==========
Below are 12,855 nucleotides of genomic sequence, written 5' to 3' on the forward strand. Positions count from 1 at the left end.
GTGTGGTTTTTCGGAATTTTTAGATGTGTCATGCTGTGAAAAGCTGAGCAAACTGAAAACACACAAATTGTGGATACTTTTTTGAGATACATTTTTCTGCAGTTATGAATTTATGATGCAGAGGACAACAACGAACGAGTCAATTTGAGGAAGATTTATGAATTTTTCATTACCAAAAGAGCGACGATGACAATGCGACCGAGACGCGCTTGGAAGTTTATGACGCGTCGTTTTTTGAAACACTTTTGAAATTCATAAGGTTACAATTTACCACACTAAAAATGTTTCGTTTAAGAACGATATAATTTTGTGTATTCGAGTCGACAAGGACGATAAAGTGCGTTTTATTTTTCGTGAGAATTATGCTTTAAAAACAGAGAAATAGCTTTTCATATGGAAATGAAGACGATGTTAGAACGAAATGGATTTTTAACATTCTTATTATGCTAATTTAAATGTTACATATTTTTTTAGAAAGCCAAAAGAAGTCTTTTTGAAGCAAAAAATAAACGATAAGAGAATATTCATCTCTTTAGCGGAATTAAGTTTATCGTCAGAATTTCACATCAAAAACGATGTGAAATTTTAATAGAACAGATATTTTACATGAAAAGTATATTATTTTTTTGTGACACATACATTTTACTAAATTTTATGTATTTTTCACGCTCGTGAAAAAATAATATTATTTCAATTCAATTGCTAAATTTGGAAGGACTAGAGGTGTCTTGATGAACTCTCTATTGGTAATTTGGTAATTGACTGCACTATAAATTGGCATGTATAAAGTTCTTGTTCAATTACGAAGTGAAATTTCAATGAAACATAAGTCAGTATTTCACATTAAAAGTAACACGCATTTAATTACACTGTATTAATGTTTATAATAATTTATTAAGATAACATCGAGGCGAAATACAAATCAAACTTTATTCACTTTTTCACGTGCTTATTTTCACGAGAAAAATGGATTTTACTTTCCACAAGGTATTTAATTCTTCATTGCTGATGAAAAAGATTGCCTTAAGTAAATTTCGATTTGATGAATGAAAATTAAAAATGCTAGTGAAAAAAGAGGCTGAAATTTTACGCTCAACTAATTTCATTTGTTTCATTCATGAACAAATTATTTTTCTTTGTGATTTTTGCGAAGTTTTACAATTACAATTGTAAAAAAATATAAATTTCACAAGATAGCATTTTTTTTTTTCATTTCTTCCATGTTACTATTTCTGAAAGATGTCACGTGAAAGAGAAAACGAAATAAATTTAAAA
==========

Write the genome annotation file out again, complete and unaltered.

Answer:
Below are 12,855 nucleotides of genomic sequence, written 5' to 3' on the forward strand. Positions count from 1 at the left end.
GTGTGGTTTTTCGGAATTTTTAGATGTGTCATGCTGTGAAAAGCTGAGCAAACTGAAAACACACAAATTGTGGATACTTTTTTGAGATACATTTTTCTGCAGTTATGAATTTATGATGCAGAGGACAACAACGAACGAGTCAATTTGAGGAAGATTTATGAATTTTTCATTACCAAAAGAGCGACGATGACAATGCGACCGAGACGCGCTTGGAAGTTTATGACGCGTCGTTTTTTGAAACACTTTTGAAATTCATAAGGTTACAATTTACCACACTAAAAATGTTTCGTTTAAGAACGATATAATTTTGTGTATTCGAGTCGACAAGGACGATAAAGTGCGTTTTATTTTTCGTGAGAATTATGCTTTAAAAACAGAGAAATAGCTTTTCATATGGAAATGAAGACGATGTTAGAACGAAATGGATTTTTAACATTCTTATTATGCTAATTTAAATGTTACATATTTTTTTAGAAAGCCAAAAGAAGTCTTTTTGAAGCAAAAAATAAACGATAAGAGAATATTCATCTCTTTAGCGGAATTAAGTTTATCGTCAGAATTTCACATCAAAAACGATGTGAAATTTTAATAGAACAGATATTTTACATGAAAAGTATATTATTTTTTTGTGACACATACATTTTACTAAATTTTATGTATTTTTCACGCTCGTGAAAAAATAATATTATTTCAATTCAATTGCTAAATTTGGAAGGACTAGAGGTGTCTTGATGAACTCTCTATTGGTAATTTGGTAATTGACTGCACTATAAATTGGCATGTATAAAGTTCTTGTTCAATTACGAAGTGAAATTTCAATGAAACATAAGTCAGTATTTCACATTAAAAGTAACACGCATTTAATTACACTGTATTAATGTTTATAATAATTTATTAAGATAACATCGAGGCGAAATACAAATCAAACTTTATTCACTTTTTCACGTGCTTATTTTCACGAGAAAAATGGATTTTACTTTCCACAAGGTATTTAATTCTTCATTGCTGATGAAAAAGATTGCCTTAAGTAAATTTCGATTTGATGAATGAAAATTAAAAATGCTAGTGAAAAAAGAGGCTGAAATTTTACGCTCAACTAATTTCATTTGTTTCATTCATGAACAAATTATTTTTCTTTGTGATTTTTGCGAAGTTTTACAATTACAATTGTAAAAAAATATAAATTTCACAAGATAGCATTTTTTTTTTTCATTTCTTCCATGTTACTATTTCTGAAAGATGTCACGTGAAAGAGAAAACGAAATAAATTTAAAA